Verona was immortalized by William Shakespeare in not only “The Two Gentlemen of Verona” but as the setting of “Romeo and Juliet.” In fact, today one of this historic city’s main attractions is Juliet’s House and her famous balcony.
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This charming boutique hotel is located along Corso Porta Nuova, placing you away from the chaos of the city but close enough to represent a privileged starting point for your explorations of the city center and surrounding neighborhood.
Despite the fact that the fictitious Juliet never lived in the 13th-century Juliet's House, it attracts countless couples and romantics from around the globe year after year. But this Veneto region city on the Adige River is more than just Romeo and Juliet; it is also home to the remarkably preserved Verona Arena, a Roman amphitheater built in 30 AD that is still used today for operas and concerts; and a medieval old town, where you will find the famed Piazza delle Erbe, an ancient Roman forum containing structures and monuments from many ages. Verona is also the gateway to stunning Lake Garda, the largest lake in Italy.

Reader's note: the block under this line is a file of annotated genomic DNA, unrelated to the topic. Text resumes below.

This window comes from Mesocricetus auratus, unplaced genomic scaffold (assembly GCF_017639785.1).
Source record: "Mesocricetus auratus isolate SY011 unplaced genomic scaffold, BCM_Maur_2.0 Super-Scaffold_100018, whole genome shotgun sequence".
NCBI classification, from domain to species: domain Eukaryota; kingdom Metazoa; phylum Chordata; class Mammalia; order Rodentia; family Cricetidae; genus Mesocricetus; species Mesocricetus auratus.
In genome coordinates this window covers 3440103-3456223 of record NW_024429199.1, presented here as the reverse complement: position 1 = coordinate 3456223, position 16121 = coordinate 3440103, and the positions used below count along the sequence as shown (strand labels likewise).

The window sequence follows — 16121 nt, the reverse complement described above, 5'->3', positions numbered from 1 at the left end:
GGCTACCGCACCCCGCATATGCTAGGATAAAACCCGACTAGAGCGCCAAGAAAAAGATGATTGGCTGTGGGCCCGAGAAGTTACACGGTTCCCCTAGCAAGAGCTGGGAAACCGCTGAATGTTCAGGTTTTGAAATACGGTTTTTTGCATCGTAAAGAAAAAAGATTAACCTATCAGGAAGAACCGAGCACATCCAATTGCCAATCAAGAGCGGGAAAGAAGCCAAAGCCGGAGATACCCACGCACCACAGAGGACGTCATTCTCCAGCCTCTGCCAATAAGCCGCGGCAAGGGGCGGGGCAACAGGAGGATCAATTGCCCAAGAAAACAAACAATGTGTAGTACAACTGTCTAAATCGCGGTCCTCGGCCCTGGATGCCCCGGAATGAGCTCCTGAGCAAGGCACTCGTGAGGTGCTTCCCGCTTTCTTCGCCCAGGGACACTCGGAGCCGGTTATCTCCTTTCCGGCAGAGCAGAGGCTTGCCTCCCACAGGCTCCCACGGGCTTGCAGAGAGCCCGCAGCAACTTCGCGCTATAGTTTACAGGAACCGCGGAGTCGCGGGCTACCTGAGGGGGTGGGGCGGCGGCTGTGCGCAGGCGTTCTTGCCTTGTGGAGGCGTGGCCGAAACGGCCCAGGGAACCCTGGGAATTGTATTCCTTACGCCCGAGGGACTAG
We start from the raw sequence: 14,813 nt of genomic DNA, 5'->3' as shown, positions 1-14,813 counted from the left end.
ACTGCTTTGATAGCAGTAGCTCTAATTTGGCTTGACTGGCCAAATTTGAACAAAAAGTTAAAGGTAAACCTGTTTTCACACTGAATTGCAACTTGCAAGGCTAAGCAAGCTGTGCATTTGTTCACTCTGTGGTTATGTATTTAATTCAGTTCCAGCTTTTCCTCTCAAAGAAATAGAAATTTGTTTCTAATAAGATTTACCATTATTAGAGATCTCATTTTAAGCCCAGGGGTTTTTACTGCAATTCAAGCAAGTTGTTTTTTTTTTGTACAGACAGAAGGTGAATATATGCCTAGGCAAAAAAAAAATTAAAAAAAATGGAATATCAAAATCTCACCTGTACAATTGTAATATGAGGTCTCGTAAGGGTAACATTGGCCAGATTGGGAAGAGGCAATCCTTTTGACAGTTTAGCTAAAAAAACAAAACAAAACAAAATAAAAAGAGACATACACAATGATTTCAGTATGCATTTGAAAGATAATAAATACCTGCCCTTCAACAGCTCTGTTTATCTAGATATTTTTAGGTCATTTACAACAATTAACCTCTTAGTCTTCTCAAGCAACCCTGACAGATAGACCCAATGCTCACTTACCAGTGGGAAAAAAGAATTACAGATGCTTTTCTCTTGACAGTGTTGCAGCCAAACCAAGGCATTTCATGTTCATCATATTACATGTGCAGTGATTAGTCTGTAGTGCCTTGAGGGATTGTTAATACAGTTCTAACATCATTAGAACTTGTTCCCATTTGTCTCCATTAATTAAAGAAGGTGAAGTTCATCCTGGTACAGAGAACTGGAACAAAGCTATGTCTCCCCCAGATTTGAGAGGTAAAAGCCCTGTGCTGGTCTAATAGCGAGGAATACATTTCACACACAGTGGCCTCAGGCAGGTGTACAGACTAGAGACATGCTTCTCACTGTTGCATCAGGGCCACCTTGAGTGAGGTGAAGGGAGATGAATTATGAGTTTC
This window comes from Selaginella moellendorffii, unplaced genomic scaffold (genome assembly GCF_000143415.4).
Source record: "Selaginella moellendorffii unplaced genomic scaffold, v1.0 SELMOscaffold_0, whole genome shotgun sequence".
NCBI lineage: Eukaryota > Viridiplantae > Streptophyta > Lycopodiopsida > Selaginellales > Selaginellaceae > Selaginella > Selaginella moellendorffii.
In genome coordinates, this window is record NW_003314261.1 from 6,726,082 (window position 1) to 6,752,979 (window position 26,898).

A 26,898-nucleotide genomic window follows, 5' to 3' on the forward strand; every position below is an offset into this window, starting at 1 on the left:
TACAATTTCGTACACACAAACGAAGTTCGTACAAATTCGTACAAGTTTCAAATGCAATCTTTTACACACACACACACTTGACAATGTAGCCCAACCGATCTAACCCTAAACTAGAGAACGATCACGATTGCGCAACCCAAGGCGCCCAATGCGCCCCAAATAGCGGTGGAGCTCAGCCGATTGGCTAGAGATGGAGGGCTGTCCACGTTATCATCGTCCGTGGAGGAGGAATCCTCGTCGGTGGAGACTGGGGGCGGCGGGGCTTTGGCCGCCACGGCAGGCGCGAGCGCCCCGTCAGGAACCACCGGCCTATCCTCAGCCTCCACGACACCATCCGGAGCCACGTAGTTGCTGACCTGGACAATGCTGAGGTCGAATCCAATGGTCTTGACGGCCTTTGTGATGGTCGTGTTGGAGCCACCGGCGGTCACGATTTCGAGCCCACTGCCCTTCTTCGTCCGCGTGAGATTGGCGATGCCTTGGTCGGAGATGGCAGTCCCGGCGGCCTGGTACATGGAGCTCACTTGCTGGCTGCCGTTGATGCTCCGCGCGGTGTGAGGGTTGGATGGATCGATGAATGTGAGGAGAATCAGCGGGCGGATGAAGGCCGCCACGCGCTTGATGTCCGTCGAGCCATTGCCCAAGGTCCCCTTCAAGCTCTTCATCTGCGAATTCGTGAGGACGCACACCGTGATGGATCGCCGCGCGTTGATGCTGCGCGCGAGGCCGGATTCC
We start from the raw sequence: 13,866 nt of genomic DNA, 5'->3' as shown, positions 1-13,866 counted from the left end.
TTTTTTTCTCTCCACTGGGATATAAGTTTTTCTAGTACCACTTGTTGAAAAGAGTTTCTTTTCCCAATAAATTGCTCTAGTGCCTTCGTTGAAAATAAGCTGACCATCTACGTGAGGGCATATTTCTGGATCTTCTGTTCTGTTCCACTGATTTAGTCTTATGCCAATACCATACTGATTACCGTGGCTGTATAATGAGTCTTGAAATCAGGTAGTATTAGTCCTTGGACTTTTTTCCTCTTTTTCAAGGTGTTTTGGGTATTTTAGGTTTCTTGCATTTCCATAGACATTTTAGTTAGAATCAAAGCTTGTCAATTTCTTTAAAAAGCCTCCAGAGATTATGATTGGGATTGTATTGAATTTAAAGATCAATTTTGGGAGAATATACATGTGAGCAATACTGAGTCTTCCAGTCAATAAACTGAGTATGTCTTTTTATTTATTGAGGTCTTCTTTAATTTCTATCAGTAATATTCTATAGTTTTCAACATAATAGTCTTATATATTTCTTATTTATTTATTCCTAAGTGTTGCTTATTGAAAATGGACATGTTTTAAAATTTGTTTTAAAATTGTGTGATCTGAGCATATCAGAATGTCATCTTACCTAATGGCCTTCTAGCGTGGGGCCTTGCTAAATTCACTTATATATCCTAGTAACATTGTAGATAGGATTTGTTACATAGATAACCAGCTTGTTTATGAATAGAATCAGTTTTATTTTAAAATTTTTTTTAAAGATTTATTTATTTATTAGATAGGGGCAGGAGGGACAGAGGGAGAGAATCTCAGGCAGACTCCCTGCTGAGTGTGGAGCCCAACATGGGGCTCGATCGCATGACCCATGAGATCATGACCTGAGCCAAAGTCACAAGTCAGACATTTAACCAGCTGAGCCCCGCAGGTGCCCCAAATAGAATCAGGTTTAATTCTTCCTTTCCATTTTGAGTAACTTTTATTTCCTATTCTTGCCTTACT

What to see
Juliet’s House, or Casa di Giulietta, is the medieval home of the Cappello family, thought to be the inspiration for the fictional Capulet family of “Romeo and Juliet” fame. The home’s renowned balcony was added in the 20th century to round out the Romeo and Juliet fantasy. The courtyard beneath the balcony is adorned with a statue of Juliet and inside you will find a museum, gift shop and the actual bed from Franco Zeffirelli’s 1968 film “Romeo and Juliet.”
Built on the site of the first settlements in Verona, Castel San Pietro overlooks the Adige River and has commanding views of the city. In fact, it is one of the most popular places to take in all of Verona at a glance.
Located in Piazza Brà, the Verona Arena, built in the first century AD, is one of the largest and best-preserved Roman amphitheaters in Italy. Once a venue for gladiator fights, today it hosts the annual Arena di Verona Opera Festival.
Centuries collide in Piazza delle Erbe, which is teeming with venerated architectural elements and statues from various ages. Often referred to as “the most beautiful square in the world,” it is home to the 17th-century Palazzo Maffei, 14th-century Fountain of Madonna Verona, 13th-century Palazzo del Comune, 12th-century Torre Dei Lamberti and much more.